Where is the Thickest Part of a Turkey Thigh?

Where is the thickest part of a turkey thigh, anyway? Read about David’s past goofs with Thanksgivings of yore, and we’ll explain exactly how to make certain your Thanksgiving turkey is roasted to perfect doneness.

For a long time, every year when it came to the interminable turkey-eating season—November to New Year’s Day—I stood there holding a meat thermometer, hands trembling, face twitching, wondering if this bird would be the one I actually cooked correctly. You see, it seemed no matter what I did, I missed the thickest part of the turkey thigh so spectacularly that, for a while, I left the protein-cooking part of the day in The One’s hands and I took up the immensely less intimidating baking portion of the entertaining program.

But not before one memorable Thanksgiving when I had to call our friend Matty, a former butcher, into the kitchen to salvage the bird, not to mention my flagging self-esteem. (To his great credit, Matty, a man who’ll use anyone’s misfortunes as grist for a few minutes of hilarious stand-up cocktail chatter, never breathed a word of it to anyone. At least, never in my presence.)

What happened was the bird was done an hour before it was supposed to be. Or I thought it was. The guests had already arrived so I made some excuse about setting the timer incorrectly and corralled everyone into the dining room before they even had a chance to enjoy a glass of wine and my homemade bow tie cheese straws. Then, when I carved the breast (thankfully in the kitchen), it was like watching a scene from Saw V–bloody hell.

Apparently, in my haste, I had pushed the digital thermometer into the thickest part of the thigh and right on through the other side and into the bird’s unstuffed cavity. There, the probe became superheated super-fast, not giving the turkey enough time to roast properly. So I shooed everyone back into the living room (except Matty), and we reassembled the bird, stuck it back in a slow oven, then all of us had to make that one bowl of bow tie cheese straws and some roasted Marcona almonds last an hour.

My problem was: How to tell where the thickest part of the thigh was so I could jab a thermometer into it? It seemed like a no-brainer, but without an arthroscopic camera attached at the end of my thermometer’s probe, I was lost. Then I discovered an absolutely surefire way of hitting that sweet spot every time, and my birds have been perfectly cooked ever since.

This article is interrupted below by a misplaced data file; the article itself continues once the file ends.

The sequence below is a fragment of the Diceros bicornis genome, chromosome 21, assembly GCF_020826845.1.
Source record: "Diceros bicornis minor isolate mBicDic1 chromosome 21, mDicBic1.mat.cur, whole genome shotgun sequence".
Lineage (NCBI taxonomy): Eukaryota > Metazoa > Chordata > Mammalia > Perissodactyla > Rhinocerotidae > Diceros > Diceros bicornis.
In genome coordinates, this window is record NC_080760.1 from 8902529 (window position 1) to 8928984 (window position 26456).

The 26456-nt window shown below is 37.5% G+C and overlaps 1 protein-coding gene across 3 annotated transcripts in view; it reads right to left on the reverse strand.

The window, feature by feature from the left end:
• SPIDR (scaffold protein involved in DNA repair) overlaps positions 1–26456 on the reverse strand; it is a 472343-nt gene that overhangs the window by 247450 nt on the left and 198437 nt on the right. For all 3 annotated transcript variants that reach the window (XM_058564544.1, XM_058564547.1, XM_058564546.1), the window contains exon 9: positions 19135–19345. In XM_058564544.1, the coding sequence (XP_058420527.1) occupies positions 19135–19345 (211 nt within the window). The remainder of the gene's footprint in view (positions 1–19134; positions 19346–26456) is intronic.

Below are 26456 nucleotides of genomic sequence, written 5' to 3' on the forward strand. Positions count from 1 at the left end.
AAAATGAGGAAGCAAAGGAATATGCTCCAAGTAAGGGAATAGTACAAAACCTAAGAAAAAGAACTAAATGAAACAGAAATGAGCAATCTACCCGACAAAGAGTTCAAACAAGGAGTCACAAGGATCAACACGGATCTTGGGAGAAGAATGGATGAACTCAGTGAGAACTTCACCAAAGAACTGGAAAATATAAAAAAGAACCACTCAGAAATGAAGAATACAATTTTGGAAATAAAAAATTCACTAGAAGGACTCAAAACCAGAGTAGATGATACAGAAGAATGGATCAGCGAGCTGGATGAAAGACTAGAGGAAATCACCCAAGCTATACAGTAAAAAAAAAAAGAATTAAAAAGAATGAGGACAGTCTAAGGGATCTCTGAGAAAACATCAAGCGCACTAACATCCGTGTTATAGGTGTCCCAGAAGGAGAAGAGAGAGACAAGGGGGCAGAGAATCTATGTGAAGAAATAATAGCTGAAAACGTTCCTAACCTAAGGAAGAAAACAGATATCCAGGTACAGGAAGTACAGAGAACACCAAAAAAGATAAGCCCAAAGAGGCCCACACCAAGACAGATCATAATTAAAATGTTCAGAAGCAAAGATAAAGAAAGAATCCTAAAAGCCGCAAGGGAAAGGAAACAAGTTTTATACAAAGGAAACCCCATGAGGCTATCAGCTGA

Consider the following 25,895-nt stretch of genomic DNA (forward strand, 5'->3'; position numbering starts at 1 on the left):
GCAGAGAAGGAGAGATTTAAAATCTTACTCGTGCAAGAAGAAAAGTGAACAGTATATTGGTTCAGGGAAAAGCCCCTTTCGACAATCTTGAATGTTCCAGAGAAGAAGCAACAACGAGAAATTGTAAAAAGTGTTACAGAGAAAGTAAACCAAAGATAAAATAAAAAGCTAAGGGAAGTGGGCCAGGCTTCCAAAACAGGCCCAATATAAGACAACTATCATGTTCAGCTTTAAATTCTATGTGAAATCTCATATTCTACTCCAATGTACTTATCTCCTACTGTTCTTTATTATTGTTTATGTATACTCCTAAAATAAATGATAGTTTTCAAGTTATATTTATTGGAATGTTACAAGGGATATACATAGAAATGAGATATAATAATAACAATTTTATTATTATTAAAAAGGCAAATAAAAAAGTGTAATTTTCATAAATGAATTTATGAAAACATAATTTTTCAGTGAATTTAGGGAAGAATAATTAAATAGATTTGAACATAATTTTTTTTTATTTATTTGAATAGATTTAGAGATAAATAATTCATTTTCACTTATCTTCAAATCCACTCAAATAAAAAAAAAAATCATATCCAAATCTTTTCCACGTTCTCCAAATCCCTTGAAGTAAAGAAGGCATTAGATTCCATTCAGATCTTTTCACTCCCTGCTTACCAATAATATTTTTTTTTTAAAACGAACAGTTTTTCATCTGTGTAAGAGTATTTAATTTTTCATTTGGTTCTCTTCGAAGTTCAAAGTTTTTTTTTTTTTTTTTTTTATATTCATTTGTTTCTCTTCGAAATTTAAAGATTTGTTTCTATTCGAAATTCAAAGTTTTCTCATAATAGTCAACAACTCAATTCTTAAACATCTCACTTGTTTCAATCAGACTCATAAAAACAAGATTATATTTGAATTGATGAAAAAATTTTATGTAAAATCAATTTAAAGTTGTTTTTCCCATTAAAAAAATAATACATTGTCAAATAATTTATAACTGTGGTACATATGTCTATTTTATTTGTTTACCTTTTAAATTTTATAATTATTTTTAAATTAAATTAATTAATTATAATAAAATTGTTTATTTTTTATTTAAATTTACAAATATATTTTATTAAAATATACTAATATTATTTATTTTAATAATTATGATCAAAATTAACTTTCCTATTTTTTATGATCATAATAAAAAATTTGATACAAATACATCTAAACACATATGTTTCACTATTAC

How to find the thickest part of the turkey thigh

Go ahead and roast your turkey using whichever method suits you. To take its temperature, remove the beast from the oven after 30 minutes and stick the thermometer into the thigh. I use an ovenproof digital thermometer with an alarm so I can monitor the temperature during cooking. Now, jab around in there, you’ll see the temperature rise and fall. Find the coldest spot. That’s where the least amount of heat has penetrated and therefore it’s the thickest section.

Leave the thermometer where it is, slide the bird back in the oven, and wait until the desired temperature is reached. I go with 165°F (72°C). I feel comfortable with that. For the longest time the USDA said 180 to 185°F (82 to 85°C) was the proper thigh temperature, and the result was a bird that was chokingly dry. But in 2006, the department mercifully revised its temperature rules, which means we all have a chance for a better, juicier turkey.

Of course, they still demand a high 160°F (71°C) for medium pork, but I never go above 145°F (63°C), and, hey, I’m still here. But that’s another story best left for a different holiday. Originally published November 9, 2008.

About David Leite

I count myself lucky to have received three James Beard Awards for my writing as well as for Leite’s Culinaria. My work has also appeared in The New York Times, Martha Stewart Living, Saveur, Bon Appétit, Gourmet, Food & Wine, Yankee, Los Angeles Times, Chicago Tribune, The Washington Post, and more.

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  1. Thanks, David. I always have trouble finding the right place for the thermometer. Have a happy Thanksgiving.

    1. Jackie, I hope this helps! The One and I wish you a wonderful, loving, and tasty Thanksgiving.

  2. I no longer strive for the Norman Rockwell style of whole roasted turkey. After 42 years of making turkey, I have settled on two techniquest that are foolproof:

    1. Spatchcocked and dry brined and cooked on either a smoker of two zone charcoal grill. The uniform thickness of spatchcocking renders the thickness question moot.

    2. Breaking the bird down, dry brining, and cooking the white meat and dark meat separately to their respective temperatures sous vide before hand. Then before meal time, a quick trip to the grill to warm up and develop some color and crisp skin.

    1. Bkhuna, you’re a better cook than I! That’s a lot of work. Actually, this year I said to The One I wanted to spatchcock the turkey and he was vehement in his, “NOOOO!” So that unattainable Rockwell turkey will once again elude me, as he wants a buxom beauty to be brought to the table whole.

      1. If one insists on a whole bird, the kind folks at Thermoworks have a great article. I hope sharing this link isn’t a violation of good etiquette.

        1. Bkhuna, in this case, you’ve offered a very helpful article, so no violation! Plus, as far as I know, you’re not a shill for Thermoworks, so we’re good.

  3. I have hosted Thanksgiving for thirty years…that means, of course, thirty turkeys that I never enjoy eating. I have tried just as many suggestions with varying results, though everyone feels compelled to say that every turkey was delicious. I would have welcomed your suggestions this year, however, I’m making a filet of beef instead! Happy Thanksgiving!

    1. Angela, why don’t you like your turkeys? My dad doesn’t like turkey at all, so we always had either capon, ham, or a beef roast.